Berkeley J-School

Photojournalist Wesaam Al-Badry on the Dignity in Suffering

Bright, sherbet colors form the palate of Wesaam Al-Badry’s newest exhibit, a series of portraits that features Muslim women in traditional garb—with a twist. Instead of the usual neutral-toned veil, the women don designer scarves, made by brands like Gucci and Chanel, that have been repurposed as high-fashion niqabs.

Outside, Looking In: Q&A with Journalist Geeta Anand

With a wide smile and a penchant for laughter, Pulitzer-prize winning journalist Geeta Anand is hardly as intimidating in person as she seems on paper. From her start at Cape Cod News, a free weekly newspaper, she’s gone on to cover everything from local courts and cops, to biotechnology and business, to foreign correspondence in South Asia, most recently for The New York Times. Her 2006 book The Cure: How a Father Raised $100 Million—and Bucked the Medical Establishment—in a Quest to Save His Children, was turned into a CBS movie starring Harrison Ford.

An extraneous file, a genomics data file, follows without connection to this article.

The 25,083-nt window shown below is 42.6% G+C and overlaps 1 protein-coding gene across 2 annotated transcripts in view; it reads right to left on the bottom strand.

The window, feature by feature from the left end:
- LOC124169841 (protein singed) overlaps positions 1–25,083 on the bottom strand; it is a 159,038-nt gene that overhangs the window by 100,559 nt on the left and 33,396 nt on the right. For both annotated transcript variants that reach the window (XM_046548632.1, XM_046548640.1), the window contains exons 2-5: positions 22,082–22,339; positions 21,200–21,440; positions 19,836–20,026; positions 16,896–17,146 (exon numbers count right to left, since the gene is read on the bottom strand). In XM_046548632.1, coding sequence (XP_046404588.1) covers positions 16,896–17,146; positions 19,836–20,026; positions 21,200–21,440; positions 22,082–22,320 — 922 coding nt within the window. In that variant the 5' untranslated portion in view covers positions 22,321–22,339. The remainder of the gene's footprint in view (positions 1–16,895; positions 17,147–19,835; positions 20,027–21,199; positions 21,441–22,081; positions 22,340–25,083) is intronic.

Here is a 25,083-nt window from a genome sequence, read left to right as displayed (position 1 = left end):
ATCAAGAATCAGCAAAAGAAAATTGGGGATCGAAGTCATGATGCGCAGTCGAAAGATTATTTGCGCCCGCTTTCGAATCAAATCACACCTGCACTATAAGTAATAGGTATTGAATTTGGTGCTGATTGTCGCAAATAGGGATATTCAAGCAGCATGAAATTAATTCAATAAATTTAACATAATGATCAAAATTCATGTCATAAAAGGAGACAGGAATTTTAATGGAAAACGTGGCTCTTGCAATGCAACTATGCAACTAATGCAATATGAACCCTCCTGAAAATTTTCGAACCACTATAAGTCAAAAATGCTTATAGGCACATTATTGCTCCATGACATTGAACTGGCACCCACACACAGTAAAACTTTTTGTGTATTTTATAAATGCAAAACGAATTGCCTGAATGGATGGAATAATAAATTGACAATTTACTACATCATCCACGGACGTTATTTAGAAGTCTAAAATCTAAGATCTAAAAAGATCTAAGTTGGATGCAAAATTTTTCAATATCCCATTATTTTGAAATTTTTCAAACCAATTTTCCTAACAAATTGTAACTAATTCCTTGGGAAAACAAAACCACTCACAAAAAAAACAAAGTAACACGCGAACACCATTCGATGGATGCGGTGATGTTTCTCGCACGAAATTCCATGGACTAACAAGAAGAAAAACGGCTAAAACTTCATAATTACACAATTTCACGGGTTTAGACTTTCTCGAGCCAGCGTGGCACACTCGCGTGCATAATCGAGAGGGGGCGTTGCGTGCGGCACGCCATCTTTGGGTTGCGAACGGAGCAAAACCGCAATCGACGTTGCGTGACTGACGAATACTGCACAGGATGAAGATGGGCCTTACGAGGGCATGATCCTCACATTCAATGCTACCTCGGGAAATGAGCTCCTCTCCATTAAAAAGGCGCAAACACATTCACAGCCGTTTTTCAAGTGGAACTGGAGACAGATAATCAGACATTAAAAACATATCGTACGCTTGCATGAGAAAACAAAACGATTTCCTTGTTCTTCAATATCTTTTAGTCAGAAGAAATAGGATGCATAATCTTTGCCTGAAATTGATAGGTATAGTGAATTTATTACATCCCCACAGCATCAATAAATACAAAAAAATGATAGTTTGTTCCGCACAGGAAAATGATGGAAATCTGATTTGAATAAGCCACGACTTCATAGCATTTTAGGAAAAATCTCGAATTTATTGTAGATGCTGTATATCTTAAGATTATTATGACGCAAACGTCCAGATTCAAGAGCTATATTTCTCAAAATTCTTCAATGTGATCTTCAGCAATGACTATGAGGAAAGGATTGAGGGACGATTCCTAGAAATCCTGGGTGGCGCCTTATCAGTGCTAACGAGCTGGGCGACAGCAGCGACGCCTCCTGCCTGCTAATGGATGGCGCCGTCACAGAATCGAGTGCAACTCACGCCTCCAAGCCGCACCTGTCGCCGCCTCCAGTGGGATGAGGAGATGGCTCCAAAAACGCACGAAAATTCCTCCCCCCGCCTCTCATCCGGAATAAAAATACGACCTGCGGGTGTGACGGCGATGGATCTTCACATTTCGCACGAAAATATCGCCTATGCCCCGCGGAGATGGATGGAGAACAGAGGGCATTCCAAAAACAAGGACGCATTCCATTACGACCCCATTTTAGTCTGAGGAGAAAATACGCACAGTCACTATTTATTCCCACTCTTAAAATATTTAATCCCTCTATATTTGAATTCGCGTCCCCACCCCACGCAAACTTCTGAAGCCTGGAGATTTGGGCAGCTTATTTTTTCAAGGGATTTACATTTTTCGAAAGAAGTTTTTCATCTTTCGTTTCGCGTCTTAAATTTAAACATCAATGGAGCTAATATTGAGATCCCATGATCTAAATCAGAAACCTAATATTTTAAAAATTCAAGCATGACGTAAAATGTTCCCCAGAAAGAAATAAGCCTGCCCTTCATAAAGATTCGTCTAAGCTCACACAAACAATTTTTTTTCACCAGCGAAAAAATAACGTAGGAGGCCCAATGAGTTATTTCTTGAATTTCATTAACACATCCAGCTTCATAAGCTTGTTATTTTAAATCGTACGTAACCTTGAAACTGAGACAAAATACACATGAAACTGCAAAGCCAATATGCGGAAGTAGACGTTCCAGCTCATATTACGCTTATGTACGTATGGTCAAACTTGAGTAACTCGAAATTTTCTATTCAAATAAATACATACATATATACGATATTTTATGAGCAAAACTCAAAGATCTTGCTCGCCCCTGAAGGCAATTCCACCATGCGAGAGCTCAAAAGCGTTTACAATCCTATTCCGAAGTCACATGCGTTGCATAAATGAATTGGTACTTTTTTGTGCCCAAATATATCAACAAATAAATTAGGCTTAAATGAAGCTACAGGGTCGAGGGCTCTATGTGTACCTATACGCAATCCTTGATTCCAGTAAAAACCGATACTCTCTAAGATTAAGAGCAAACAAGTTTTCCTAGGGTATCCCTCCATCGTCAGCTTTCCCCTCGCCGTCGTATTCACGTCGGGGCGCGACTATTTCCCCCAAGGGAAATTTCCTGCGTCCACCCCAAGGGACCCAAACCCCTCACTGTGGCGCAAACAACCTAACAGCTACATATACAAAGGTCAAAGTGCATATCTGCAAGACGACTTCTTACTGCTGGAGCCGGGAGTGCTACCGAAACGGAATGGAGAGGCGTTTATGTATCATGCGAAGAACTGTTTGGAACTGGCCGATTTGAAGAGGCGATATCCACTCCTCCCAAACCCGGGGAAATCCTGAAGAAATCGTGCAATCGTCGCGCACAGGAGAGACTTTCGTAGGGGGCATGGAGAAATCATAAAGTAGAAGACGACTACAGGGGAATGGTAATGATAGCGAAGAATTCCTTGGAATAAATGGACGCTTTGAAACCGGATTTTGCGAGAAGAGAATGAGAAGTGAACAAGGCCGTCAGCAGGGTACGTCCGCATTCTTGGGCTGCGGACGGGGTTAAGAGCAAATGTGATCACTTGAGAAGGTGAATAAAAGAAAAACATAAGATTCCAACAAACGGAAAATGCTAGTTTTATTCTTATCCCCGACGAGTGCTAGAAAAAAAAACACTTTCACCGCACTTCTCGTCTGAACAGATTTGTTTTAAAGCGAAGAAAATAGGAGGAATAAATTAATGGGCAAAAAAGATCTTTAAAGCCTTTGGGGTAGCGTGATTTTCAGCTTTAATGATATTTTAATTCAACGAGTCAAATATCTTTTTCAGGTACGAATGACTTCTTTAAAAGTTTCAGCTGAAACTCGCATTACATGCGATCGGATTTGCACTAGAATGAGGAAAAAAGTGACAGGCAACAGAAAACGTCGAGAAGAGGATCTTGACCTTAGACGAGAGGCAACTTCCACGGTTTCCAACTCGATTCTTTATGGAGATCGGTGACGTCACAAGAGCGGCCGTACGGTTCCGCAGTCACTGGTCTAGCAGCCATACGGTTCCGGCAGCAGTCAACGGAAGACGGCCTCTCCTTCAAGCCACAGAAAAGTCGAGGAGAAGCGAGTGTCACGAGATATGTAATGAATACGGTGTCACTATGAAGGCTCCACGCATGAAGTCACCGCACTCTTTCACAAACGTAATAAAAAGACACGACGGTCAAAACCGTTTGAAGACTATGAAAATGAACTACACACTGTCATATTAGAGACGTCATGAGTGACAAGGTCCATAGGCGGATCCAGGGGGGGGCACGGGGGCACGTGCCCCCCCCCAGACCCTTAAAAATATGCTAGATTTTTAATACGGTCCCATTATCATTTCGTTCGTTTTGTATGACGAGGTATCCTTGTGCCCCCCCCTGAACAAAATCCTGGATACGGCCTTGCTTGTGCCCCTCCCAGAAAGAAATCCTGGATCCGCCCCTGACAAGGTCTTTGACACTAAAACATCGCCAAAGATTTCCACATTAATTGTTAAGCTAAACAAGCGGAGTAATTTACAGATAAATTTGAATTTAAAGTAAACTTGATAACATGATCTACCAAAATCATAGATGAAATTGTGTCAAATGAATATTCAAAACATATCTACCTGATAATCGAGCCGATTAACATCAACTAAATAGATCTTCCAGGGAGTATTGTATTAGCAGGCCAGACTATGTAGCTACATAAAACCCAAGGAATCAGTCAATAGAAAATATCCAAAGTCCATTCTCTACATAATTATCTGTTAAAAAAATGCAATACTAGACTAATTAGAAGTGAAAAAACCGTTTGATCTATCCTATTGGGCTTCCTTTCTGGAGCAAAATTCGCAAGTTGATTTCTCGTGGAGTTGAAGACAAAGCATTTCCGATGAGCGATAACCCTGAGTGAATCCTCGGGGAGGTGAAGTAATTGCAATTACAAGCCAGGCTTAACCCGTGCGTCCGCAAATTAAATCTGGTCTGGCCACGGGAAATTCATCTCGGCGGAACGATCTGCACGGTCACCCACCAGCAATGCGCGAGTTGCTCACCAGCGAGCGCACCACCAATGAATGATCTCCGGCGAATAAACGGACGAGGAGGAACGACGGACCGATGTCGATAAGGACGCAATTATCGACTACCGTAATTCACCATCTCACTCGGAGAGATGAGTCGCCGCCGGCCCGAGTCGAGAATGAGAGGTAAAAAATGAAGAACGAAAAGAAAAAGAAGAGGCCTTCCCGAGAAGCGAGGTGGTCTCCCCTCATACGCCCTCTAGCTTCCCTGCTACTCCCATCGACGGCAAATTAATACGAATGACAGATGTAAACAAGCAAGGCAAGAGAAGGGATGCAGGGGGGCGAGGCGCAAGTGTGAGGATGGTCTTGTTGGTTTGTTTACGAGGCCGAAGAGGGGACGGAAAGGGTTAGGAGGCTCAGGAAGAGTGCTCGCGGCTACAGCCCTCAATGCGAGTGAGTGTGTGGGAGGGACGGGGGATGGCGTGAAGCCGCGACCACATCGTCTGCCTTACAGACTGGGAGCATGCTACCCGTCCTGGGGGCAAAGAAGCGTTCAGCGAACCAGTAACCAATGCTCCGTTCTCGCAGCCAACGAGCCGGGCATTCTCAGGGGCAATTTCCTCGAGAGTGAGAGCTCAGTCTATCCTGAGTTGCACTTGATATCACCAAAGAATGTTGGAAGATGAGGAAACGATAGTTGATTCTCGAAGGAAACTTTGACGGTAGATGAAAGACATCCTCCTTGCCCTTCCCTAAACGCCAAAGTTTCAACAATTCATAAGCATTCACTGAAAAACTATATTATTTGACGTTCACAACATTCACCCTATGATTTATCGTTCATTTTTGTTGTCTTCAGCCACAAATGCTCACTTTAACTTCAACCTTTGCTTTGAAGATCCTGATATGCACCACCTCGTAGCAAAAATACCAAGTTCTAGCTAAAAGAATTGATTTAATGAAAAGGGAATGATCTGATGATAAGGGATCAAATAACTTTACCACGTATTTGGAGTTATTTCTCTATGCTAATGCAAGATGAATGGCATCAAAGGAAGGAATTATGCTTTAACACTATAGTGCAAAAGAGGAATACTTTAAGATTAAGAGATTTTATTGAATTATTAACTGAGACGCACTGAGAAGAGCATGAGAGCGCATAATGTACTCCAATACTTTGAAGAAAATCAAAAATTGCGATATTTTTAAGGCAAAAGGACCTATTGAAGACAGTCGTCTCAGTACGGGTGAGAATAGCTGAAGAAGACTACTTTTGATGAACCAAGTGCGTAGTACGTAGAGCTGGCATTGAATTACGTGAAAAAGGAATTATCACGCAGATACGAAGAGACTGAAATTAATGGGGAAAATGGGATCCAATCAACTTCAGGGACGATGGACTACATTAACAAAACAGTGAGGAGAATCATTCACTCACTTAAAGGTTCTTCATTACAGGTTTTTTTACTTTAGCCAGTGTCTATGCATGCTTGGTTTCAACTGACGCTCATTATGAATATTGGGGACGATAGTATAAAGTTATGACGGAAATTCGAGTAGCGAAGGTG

Reading Roundup: Volcanic Umbrellas, Student Oscars, More

Volcanic Umbrella

When Mt. Pinatubo exploded in the northern Philippines in 1991, it spewed millions of tons of sulfur dioxide into the atmosphere. For nearly two years, that sunlight-blocking plume acted as a sort of volcanic “umbrella,” cooling the Earth by almost 1 degree Fahrenheit. As climate change increasingly alters our lifestyles and embeds itself into our collective consciousness, geoengineering—in this case, humans playing volcano to replicate this cooling event—became a fascinating idea.

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